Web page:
Serum could work but if you put too much on the hair it can look oily.  You want to put hardly any on at all and make sure its well spread over your hands before putting it on.  This should be applied as a final step after either blowdrying or ironing is complete.

To answer the first question.  Blow drying to achieve straightness is recommended.   It would be bad form for a hair stylist or sheitel macher to make their living by flat iroing air dried hair.  Usually a good blow dry will work extremely well.  Environmental factors such as humidity and hair texture could mean that it is poofier than desired, but for the most part someone who knows what they are doing should be able to set it properly with a blow dryer.  There are some people who desire the "flat ironed look" and would ask their stylist to iron AFTER doing a complete blow dry, a sacrifice that does inflict slightly more damage on the hair, but can look oh so sleek...

Take care,

Friday, August 27, 2010

Alternative way to Dye - from AskChavi Reader

Posted by Unknown at 10:04 AM 6 comments
Hello Chavi,
I read your blog and watched the videos and I just loved all of it! I do my own sheitels and I am always looking for ways to do it better :) I have colored my sheitels and I have found a way to do it without ruining the skin part. I have colored almost all my sheitels :) I just colored my Milano sheitel and it came out so nice and natural :) it was Naomi color (very, very blond with lots of highlights) and now it is dark blond with light blond highlights. My fall oxidized and became too light and I colored it light brown. So here is how I do it. I either buy professional hair color and peroxide separately or a hair coloring kit. I mix the color according to the instructions & then I mix it with 1 quart of warm water and stir until color is mixed really well (make sure there are no globs of color or they will adhere to the hair strands and make a sheitel appear blotchy). Then I put my sheitel in and make sure it is saturated throughout with the mixture. I usually leave it in the mixture for 15 to 25 min depending on the desired effect. If I want to just slightly darken a really blond wig, I leave it on for 15 min, if I want it to saturate well with color and the wig is darker blond, then for a bit longer. Afterward I rinse it well and then wash it as usual. I did lighten one sheitel and it came out nice as well. I would not recommend using ashy colors as they tend to turn hair greenish tint. I usually use natural colors and they work really well. I hope this info is useful.
Here is the website from where I got the info on wig coloring:
All the best,

Thursday, August 19, 2010

Wig Review: Milano Band Fall 12/14 Makeover

Posted by Unknown at 9:48 PM 3 comments

Back in September 2009, I bought a Milano band fall from one of their "out of town" distributors.  The color was a 12/14, which looked like a dirty blonde but not that reddish.  The hair looked thick and nice and so I decided to purchase it.  I believe it was $950 because it was on sale or something.  Anyway, it has been a pretty good piece.  The few problems I had with it: cap size too small and color oxidizing to this weird shade, I fixed.  This post is not only a review of a fall, but a story of how I optimized my wig.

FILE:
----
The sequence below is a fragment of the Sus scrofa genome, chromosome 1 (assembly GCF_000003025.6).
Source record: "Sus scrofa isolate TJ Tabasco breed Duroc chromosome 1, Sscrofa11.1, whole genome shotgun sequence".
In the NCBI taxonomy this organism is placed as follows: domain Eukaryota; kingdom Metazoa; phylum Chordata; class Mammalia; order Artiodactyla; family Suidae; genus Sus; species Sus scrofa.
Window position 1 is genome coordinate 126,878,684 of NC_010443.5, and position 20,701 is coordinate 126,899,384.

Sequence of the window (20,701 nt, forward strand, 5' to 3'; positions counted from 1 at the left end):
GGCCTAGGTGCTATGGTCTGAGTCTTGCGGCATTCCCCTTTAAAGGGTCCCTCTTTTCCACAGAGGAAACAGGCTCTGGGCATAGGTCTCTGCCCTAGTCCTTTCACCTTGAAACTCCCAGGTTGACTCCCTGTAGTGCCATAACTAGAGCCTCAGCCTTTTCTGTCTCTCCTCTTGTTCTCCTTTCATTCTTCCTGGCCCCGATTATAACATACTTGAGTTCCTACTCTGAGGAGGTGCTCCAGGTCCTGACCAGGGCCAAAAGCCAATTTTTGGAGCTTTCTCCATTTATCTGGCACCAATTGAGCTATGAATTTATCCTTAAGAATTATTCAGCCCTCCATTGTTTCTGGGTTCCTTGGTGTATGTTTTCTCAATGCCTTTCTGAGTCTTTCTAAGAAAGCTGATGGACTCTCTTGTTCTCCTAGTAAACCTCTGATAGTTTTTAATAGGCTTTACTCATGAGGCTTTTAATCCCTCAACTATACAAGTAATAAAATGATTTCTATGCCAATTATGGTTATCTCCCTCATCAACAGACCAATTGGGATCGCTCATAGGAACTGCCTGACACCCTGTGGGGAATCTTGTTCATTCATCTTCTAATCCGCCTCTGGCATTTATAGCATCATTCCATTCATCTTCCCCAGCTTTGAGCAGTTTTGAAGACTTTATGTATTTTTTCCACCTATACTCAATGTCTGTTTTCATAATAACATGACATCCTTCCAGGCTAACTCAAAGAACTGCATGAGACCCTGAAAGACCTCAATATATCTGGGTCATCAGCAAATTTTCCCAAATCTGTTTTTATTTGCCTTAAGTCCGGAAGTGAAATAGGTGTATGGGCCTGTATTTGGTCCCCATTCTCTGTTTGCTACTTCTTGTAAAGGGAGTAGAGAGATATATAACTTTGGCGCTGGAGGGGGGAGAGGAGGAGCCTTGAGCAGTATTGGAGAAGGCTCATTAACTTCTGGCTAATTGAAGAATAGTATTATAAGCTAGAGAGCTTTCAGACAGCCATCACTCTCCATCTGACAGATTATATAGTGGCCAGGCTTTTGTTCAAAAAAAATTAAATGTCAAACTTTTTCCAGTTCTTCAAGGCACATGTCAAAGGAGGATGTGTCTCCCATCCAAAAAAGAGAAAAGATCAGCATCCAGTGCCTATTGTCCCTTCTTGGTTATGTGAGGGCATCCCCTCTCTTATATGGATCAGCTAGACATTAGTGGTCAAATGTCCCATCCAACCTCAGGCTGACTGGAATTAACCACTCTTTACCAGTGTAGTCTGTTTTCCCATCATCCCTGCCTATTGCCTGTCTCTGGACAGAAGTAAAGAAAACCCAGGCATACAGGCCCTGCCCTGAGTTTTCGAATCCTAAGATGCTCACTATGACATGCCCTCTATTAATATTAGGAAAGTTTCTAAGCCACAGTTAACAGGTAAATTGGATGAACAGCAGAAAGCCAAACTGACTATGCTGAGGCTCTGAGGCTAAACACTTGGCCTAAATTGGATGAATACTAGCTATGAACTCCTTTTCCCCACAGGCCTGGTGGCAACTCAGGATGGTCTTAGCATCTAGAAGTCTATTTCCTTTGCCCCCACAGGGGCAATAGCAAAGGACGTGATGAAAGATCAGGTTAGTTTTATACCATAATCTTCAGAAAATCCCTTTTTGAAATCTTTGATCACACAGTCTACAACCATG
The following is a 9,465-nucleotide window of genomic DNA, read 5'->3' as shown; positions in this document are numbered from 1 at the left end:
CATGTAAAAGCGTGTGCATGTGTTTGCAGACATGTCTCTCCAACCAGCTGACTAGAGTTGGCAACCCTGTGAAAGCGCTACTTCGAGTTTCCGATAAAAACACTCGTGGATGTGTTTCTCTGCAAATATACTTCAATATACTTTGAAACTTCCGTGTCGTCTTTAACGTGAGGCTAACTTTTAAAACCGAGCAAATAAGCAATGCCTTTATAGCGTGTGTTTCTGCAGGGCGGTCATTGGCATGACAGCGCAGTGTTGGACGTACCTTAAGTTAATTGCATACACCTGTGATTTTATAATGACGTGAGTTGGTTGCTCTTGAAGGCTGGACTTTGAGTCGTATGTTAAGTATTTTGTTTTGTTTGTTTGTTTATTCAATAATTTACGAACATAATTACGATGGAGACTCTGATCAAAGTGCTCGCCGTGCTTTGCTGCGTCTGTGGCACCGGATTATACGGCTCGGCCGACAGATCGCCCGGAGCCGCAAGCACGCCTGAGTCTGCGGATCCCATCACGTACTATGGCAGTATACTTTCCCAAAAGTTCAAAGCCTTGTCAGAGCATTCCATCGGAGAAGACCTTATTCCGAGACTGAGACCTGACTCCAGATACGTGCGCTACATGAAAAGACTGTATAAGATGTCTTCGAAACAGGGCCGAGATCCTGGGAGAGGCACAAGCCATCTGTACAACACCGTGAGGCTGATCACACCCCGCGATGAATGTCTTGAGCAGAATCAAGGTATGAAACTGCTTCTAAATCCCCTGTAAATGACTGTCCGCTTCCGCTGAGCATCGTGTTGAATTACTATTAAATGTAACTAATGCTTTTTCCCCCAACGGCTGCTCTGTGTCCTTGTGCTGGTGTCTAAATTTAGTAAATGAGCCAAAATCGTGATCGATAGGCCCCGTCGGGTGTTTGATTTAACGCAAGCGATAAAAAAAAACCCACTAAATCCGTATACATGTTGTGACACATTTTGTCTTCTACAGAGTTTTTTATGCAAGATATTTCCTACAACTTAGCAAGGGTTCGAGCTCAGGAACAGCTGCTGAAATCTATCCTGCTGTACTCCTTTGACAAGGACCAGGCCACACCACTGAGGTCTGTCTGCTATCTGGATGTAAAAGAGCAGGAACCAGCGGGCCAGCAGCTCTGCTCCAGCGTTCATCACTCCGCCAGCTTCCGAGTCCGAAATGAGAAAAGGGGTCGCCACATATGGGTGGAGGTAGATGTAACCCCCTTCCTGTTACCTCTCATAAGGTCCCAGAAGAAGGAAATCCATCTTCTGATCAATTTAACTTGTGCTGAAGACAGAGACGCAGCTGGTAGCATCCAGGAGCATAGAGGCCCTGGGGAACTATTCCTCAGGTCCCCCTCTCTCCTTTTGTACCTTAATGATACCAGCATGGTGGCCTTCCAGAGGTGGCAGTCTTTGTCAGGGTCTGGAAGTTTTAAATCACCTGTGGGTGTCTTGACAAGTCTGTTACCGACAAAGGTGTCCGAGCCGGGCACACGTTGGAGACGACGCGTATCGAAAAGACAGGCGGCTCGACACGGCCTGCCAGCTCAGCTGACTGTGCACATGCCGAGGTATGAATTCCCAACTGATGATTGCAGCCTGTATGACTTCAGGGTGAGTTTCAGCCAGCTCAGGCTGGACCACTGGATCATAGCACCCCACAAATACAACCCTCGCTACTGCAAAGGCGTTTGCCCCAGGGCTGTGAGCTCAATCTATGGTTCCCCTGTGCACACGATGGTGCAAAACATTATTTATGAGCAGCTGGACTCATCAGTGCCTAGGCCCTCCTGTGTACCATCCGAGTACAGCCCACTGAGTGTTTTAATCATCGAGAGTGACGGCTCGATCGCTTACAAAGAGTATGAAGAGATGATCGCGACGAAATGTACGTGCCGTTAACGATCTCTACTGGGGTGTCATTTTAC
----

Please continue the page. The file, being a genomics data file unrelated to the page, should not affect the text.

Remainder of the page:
So here it was.  My dull fall, turning into a dry oxidized piece...

My review:  This wig is fairly typical.  It has machine wefts.  It is a fall, so there is no skin top.  The hair on the crown is sewn in to fall backwards like a good fall too.  The hair on this wig was much nicer than my first Milano full wig.  It never knots, which is a plus.  It is definitely treated hair and far from "Virgin European".  Because it was treated and dyed and probably originally partially Chinese, the blonde hair oxidized pretty fast.  Let's see... I worked in an office and probably only experienced 5 hours of direct sunlight in this wig per week, and it got pretty badly oxidized within months.  My definition of badly oxidized is: the top turned a mono-chrome shade of blonde while the under-layer remained darker.  The cap being too small was always uncomfortable so I decided to do something about it.

FIRST I took care of the color.  I bought a box of light ash brown dye and weaved low-lights through the entire sheitel using the technique pictured below.  Note in the picture how the base color of the wig started to look really red.  I chose an ash shade to minimize the redness.  Then I rinsed the wig and applied conditioner and let the wig dry.

Okay, a few weeks later I decided to re-wash the sheitel and to set it in curls.  The other reason for me to wash it was to stretch the cap.  Because it is constructed of machine wefts, it is quite a durable piece.  While wet, I placed the wig on the styling block and used 4 T-Pins to stretch the four corners to its limit (near the ears, and near the back corners of the neck area).  The stretching was a GREAT success, it fits extremely comfortably now.  Then I let the wig air dry and curled my wig as per the instructions in my video.

A week after curling the wig and spraying with just a quick drop of hairspray.  Here is a picture of the finished product: dyed, stretched and curled a week after the set.  It does hold curl rather nicely, eh?

On a side note, I integrate about a 3 inch x 3 inch section of my bangs into a "bump" over the front when I wear my fall and have told that the hair is a "perfect match".

Weight/comfort: C before stretching / B+ now
Hair Quality: B
Skin top: N/A
Durability: B+
Appearance: A-
Cap Construction: B

Overall: B